Joseph Haydn: Oboe Concerto in C major, Hob. VIIg: C1
Jacques Ibert: Concertino da Camera
Vilém Blodek: Flute Concerto in D major (II. Adagio, III. Allegro molto vivace)
Ludwig van Beethoven: Piano Concerto No. 1 in C major, Op. 15 (II. Largo, III. Rondo. Allegro)
There are never enough young talents, and giving them a chance at big festivals is the best way to invest in their futures and in the musical life of future generations. This year, the Talent Stage at the Dvořák Prague Festival will present participants in the competition Concertino Praga who finished in 5th through 8th places and will offer a practical demonstration of the balanced quality of the field at artistic competitions, where there truly are no losers. This year for the first time, the traditional radio competition Concertino Praga is being held in cooperation with the Academy of Classical Music, and the finalists will also be presenting themselves to the public at the Dvořák Prague Festival for the first time.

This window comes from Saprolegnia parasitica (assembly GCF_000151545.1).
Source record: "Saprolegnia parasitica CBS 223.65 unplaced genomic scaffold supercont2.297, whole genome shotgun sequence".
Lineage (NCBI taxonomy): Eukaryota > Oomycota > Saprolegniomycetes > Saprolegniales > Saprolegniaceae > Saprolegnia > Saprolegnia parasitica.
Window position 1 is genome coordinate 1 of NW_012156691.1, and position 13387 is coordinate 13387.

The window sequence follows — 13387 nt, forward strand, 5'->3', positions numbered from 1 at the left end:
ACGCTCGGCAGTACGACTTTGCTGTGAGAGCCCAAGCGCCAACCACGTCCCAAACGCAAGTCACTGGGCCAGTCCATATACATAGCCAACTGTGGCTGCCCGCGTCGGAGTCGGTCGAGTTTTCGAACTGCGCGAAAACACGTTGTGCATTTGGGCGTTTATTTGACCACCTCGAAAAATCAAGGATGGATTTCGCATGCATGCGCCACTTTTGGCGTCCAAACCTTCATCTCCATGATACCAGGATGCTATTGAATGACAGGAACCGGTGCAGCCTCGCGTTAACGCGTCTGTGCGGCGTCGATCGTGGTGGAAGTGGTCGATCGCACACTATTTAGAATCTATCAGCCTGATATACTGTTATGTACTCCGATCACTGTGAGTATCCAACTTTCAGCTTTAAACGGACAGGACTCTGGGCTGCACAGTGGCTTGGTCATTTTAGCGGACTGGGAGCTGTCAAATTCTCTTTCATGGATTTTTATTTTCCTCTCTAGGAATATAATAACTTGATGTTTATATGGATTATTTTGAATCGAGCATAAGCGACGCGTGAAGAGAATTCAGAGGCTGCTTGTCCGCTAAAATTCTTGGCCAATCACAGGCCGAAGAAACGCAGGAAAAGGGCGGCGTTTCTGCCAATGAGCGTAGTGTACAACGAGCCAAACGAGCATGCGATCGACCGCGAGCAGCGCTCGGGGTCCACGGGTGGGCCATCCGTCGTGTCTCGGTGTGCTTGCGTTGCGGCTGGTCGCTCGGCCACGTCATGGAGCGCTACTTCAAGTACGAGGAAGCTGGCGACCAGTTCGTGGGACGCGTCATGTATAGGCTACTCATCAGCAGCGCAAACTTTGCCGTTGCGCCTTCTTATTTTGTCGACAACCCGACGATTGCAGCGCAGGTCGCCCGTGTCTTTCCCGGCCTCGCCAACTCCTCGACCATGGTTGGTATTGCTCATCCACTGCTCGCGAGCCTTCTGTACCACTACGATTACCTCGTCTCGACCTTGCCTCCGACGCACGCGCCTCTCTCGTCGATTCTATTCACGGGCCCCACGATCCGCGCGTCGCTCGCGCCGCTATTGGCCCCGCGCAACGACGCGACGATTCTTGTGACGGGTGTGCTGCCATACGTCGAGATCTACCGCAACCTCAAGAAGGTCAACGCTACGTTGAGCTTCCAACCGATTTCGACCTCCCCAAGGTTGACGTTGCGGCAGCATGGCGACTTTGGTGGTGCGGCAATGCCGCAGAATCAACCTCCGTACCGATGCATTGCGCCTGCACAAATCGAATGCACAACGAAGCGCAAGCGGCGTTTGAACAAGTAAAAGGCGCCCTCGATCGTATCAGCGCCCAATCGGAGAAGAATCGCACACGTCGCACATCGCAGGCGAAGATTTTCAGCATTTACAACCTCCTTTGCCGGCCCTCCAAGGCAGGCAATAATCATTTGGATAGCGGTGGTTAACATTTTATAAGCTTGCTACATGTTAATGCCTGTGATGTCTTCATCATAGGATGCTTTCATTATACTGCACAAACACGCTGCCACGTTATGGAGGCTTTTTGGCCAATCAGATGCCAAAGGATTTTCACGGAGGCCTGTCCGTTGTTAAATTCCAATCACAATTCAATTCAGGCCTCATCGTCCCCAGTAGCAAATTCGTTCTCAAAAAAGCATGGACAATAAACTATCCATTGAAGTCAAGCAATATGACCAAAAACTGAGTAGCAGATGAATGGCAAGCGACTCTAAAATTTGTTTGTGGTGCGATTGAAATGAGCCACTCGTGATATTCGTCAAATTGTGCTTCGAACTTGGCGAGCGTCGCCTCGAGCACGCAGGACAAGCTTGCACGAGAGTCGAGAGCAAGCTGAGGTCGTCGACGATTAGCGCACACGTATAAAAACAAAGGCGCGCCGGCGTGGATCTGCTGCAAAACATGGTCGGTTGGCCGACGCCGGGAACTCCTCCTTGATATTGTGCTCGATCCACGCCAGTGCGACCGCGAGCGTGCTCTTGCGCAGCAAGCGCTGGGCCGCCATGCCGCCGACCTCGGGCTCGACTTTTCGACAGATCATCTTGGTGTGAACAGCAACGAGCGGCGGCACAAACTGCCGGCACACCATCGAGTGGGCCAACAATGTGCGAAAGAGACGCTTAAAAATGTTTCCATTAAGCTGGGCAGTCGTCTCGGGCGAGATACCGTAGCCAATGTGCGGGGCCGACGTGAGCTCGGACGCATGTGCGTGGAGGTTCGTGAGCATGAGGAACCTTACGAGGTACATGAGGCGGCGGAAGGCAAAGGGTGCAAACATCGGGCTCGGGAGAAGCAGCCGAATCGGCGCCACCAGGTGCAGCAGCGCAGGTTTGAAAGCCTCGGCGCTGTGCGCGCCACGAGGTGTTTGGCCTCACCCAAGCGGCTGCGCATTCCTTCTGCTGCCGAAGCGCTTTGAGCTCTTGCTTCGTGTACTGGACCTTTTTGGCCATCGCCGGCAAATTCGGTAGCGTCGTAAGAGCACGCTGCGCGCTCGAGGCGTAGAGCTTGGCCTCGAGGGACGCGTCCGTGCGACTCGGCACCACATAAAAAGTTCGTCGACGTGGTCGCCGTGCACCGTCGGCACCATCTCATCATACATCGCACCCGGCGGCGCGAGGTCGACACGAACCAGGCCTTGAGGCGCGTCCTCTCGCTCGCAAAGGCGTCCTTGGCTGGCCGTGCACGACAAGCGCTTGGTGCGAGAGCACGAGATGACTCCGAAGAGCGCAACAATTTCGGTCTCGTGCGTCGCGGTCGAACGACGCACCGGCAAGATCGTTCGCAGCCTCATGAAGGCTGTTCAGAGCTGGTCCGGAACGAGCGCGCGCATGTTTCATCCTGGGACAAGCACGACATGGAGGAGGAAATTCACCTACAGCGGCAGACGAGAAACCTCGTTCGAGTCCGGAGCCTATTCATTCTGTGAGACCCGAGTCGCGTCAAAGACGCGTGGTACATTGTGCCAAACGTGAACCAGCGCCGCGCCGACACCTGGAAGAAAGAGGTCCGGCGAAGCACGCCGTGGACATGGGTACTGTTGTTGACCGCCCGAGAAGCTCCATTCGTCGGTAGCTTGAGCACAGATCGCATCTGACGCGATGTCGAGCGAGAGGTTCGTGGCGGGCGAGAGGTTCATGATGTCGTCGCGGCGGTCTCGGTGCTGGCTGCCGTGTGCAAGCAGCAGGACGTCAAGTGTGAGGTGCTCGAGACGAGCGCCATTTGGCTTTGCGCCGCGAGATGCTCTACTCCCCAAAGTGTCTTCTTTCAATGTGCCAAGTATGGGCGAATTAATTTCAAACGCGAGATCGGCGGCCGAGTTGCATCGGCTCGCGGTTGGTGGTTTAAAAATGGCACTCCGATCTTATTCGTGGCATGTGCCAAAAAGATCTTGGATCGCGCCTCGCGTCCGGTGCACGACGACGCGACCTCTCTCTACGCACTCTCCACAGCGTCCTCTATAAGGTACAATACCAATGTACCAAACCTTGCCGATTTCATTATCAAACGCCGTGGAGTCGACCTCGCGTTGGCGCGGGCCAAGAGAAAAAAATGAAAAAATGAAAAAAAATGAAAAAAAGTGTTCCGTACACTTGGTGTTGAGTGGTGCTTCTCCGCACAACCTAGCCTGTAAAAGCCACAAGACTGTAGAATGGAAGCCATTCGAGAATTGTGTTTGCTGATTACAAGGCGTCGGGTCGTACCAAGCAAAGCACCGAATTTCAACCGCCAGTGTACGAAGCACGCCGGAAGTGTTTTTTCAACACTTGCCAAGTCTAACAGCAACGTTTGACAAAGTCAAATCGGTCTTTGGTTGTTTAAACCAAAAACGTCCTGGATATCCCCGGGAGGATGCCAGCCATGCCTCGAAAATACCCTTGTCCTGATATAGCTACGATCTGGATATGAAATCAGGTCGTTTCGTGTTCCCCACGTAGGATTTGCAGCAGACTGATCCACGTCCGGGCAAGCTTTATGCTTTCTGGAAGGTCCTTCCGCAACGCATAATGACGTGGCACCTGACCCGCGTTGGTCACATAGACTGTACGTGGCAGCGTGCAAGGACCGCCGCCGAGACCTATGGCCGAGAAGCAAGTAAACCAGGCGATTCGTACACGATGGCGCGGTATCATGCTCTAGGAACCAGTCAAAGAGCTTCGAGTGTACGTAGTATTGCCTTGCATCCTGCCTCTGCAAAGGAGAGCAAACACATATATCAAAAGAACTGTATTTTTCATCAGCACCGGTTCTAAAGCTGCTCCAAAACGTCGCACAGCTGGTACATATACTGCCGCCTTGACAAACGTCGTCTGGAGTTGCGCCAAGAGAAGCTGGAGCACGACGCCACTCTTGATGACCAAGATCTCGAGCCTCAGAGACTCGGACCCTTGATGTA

The Italian oboist Carlo Cesaraccio began his studies in 2015 under the guidance of his father, and since 2018 he has been taking part in the masterclasses of the Berlin Philharmonic oboist Christoph Hartmann at the music academy I Musici di Parma. He is furthering his education at other masterclasses led by such important musicians as Thomas Indermühle and Hansjörg Schellenberger. He has won several competitions including the International Competition for Young Musicians in Povoletto, the national competition in Campagnano, Italy, the Premio Crescendo in Florence, and the Samnium International Oboe Competition in Beneveneto. He has appeared as a soloist on many Italian stages with the renowned ensembles Le Cameriste Ambrosiane, I Musici di Parma, and the Orchestra da Camera Ellipsis. He has also appeared in German and Austria (at the Muth Halle in Vienna) and at Music Days in Montenegro.